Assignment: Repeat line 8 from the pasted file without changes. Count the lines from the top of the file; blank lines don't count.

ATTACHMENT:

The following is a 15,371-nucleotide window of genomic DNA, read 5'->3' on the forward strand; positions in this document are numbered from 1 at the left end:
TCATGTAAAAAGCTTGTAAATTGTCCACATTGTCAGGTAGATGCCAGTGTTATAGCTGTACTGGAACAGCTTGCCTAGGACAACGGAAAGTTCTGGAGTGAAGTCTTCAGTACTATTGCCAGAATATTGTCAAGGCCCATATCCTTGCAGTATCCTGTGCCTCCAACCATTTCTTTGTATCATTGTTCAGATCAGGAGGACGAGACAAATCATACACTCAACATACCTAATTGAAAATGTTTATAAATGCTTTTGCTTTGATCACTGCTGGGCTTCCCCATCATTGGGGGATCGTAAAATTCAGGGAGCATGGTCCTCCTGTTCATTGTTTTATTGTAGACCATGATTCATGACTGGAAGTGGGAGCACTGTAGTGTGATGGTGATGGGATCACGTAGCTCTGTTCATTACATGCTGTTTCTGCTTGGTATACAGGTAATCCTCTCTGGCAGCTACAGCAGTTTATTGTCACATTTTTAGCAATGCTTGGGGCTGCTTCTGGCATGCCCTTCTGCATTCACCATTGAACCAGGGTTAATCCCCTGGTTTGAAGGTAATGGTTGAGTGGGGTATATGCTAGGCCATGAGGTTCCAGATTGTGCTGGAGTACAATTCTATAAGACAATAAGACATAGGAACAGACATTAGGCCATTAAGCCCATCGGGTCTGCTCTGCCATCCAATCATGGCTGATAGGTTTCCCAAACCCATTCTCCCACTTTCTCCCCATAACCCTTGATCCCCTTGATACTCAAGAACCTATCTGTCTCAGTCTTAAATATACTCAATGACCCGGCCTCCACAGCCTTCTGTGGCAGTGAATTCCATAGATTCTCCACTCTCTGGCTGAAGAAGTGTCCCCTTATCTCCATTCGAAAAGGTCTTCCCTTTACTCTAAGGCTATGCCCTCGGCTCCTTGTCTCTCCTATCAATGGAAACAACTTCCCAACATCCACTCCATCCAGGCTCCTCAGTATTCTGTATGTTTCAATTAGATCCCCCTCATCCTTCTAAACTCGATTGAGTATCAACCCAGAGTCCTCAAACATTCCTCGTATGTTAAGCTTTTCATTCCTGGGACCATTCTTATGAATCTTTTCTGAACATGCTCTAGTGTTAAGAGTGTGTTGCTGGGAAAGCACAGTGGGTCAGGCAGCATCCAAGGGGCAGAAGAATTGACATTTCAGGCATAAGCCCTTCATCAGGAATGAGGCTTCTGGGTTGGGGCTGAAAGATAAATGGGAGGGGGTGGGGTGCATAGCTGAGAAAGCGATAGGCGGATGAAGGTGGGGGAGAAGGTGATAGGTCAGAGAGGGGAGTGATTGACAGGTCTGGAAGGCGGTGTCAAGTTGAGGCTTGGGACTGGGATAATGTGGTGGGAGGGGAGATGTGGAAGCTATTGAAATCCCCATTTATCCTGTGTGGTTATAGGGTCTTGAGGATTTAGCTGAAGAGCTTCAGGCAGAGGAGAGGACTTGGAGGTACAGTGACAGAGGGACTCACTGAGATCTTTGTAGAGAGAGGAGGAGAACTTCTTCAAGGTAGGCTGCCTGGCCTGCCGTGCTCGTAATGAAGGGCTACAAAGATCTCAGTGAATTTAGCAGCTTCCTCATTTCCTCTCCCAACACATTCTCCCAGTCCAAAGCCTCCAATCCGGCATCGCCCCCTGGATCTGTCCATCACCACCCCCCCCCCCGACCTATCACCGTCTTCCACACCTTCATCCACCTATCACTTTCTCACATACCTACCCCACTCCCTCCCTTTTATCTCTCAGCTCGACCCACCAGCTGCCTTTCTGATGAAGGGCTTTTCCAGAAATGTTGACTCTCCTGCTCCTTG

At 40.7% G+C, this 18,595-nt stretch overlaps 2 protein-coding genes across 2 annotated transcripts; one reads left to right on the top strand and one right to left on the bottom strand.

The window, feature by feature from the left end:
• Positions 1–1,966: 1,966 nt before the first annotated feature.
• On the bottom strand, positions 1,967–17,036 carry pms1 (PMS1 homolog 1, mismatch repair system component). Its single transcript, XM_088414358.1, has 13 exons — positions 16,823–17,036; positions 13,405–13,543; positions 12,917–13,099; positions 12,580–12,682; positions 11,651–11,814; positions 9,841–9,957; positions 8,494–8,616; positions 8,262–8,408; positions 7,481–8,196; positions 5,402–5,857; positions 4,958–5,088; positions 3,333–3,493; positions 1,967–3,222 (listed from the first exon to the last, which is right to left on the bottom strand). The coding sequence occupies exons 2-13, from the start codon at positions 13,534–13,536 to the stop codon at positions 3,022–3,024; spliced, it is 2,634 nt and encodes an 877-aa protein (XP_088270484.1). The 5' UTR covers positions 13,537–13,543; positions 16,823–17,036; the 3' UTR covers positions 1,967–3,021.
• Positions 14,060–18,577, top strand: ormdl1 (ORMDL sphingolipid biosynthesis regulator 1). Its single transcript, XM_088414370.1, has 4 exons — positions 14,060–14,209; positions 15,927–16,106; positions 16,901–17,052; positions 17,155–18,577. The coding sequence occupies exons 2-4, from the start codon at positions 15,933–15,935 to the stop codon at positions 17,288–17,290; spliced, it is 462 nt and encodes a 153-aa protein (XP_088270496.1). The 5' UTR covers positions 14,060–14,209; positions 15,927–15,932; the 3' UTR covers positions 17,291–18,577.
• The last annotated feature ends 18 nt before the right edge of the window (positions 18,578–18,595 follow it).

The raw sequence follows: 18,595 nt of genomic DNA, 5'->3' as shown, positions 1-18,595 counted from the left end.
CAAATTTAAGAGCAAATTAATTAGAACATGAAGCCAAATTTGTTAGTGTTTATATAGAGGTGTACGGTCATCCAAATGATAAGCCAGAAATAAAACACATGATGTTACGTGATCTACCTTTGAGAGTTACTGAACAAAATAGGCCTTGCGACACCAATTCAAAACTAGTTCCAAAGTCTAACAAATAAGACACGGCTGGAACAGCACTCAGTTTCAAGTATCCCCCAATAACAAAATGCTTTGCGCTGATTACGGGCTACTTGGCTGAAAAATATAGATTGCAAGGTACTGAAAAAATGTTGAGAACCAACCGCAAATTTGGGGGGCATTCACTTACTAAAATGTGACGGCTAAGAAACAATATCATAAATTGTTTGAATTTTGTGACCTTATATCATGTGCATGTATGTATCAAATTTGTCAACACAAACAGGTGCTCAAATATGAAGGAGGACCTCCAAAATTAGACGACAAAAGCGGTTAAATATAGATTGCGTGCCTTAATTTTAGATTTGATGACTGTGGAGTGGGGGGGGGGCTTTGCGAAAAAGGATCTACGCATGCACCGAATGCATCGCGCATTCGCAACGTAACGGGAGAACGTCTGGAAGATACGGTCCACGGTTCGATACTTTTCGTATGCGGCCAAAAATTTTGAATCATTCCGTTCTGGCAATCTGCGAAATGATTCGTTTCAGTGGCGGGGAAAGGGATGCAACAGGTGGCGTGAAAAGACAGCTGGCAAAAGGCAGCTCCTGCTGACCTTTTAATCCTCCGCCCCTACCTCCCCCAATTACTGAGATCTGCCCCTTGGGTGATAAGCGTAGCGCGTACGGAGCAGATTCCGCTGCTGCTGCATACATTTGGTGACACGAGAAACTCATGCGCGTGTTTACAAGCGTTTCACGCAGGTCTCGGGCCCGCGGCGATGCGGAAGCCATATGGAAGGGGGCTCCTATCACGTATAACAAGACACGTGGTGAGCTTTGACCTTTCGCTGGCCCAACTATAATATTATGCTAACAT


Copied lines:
• The last annotated feature ends 18 nt before the right edge of the window (positions 18,578–18,595 follow it).